There is a caveat to the strong play of MacIntyre’s group, however, and it has been the achilles heel all year long. The Ole Miss secondary reared its ugly head once more, and allowed 237 yards passing to freshman quarterback Bo Nix in the first half. He finished with 340 yards total, so the defensive backs played better in the second half, but it was still not great.

Part of the struggle is simply a lack of SEC talent (due to Hugh Freeze’s recruiting and the bowl ban), and part of it is MacIntyre’s philosophy that forcing an opponent to throw creates more opportunities for chaos, which it did (Keidron Smith dropped an interception in his hands).

Nevertheless, the defense did its job and did it well. MacIntyre can coach.

Objectionable offense.

On the other side of the ball, Rich Rodriguez has an army of explosive athletes at his disposal. The offensive line isn’t necessarily up to SEC standard, there is a lot of youth among the consistent contributors, and Auburn is flat out good— but that is not an excuse for the product on Saturday night.

John Rhys Plumlee made the start, and immediately reminded why a two-quarterback system was in play to begin with. After two consecutive runs, Plumlee missed an open Elijah Moore by a comfortable amount, but was bailed out by a personal foul penalty. Rodriguez turned to an identical sequence, and Plumlee missed an open Moore on third down.

From that point forward, Rodriguez ran the ball on first down, and called a rollout pass on third down with an unwavering consistency that could drive a sane person to an asylum by game’s end. It was predictable, and unsuccessful.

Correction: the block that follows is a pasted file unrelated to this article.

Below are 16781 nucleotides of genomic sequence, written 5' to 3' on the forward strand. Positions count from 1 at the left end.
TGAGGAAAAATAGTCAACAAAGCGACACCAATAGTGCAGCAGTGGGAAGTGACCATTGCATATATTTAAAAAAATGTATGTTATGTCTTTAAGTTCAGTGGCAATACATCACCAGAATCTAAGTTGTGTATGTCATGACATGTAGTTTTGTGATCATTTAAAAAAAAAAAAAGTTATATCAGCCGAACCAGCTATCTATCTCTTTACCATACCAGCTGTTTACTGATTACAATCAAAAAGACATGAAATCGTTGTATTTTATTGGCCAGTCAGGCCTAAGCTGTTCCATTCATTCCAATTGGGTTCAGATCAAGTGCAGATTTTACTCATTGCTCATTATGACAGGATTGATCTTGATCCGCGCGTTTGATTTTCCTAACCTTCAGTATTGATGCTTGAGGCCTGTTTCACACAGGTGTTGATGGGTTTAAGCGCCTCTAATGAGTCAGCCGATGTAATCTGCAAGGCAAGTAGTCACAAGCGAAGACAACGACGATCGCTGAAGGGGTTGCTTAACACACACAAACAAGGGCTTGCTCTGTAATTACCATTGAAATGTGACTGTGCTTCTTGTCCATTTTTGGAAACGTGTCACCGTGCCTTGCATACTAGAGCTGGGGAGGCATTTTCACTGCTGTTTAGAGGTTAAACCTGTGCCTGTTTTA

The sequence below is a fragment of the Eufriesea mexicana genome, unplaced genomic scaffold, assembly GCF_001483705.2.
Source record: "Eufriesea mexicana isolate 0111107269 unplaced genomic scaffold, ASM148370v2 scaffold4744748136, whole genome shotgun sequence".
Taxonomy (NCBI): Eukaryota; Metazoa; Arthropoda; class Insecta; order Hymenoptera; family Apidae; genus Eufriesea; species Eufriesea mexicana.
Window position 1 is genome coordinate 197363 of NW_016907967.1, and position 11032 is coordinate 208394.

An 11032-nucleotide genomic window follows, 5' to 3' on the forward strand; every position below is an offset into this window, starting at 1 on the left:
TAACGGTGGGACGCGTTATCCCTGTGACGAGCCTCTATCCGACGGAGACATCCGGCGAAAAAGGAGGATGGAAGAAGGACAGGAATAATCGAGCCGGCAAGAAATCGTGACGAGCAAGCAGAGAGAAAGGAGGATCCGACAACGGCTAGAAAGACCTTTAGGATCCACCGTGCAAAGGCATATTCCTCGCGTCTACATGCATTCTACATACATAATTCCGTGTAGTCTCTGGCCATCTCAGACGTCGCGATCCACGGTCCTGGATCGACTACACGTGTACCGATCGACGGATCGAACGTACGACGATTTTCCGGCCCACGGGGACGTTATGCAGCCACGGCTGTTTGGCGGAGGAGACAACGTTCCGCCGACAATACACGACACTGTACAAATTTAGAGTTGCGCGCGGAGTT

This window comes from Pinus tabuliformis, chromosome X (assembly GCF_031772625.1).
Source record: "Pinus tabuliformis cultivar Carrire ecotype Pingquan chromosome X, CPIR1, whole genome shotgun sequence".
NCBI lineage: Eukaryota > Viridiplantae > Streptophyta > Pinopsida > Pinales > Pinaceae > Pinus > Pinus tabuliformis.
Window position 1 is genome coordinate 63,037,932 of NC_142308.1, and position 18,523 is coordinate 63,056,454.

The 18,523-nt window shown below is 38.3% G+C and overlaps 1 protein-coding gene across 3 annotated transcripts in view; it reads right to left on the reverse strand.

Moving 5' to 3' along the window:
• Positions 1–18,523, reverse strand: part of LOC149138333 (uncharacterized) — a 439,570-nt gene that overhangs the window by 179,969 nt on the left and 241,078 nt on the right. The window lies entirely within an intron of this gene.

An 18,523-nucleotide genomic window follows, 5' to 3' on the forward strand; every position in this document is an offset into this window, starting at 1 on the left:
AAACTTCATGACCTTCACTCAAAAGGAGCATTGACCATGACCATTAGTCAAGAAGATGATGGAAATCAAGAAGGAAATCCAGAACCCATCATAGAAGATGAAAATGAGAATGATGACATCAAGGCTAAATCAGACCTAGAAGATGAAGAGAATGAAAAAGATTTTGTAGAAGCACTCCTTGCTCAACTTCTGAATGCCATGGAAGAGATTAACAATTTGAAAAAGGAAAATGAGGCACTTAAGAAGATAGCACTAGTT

The young Rebel athletes aren’t getting the ball in space, and there is no fluidity in the pre-snap motion, play-actions, or distribution. Whether the game has caught up with him, or his schemes don’t translate to the SEC, the play calling hasn’t worked.

Maybe the ‘home-run hire’ that was to restore an explosive run game to counter-balance the nWo wasn’t the right direction for the future of a young, rebuilding program after-all. A historically successful system doesn’t always translate to the present, and that was shown on Saturday.

Ole Miss finished with less than 150 yards offense in the first half, the starting quarterback barely completed 50 percent of his passes, no single rusher broke 100 yards, and the second touchdown came off of a special teams touchdown.

The coordinators have been a big storyline of the 2019 season, but not nearly as prominent as the quarterback situation. It has been discussed endlessly and sounds like a broken record.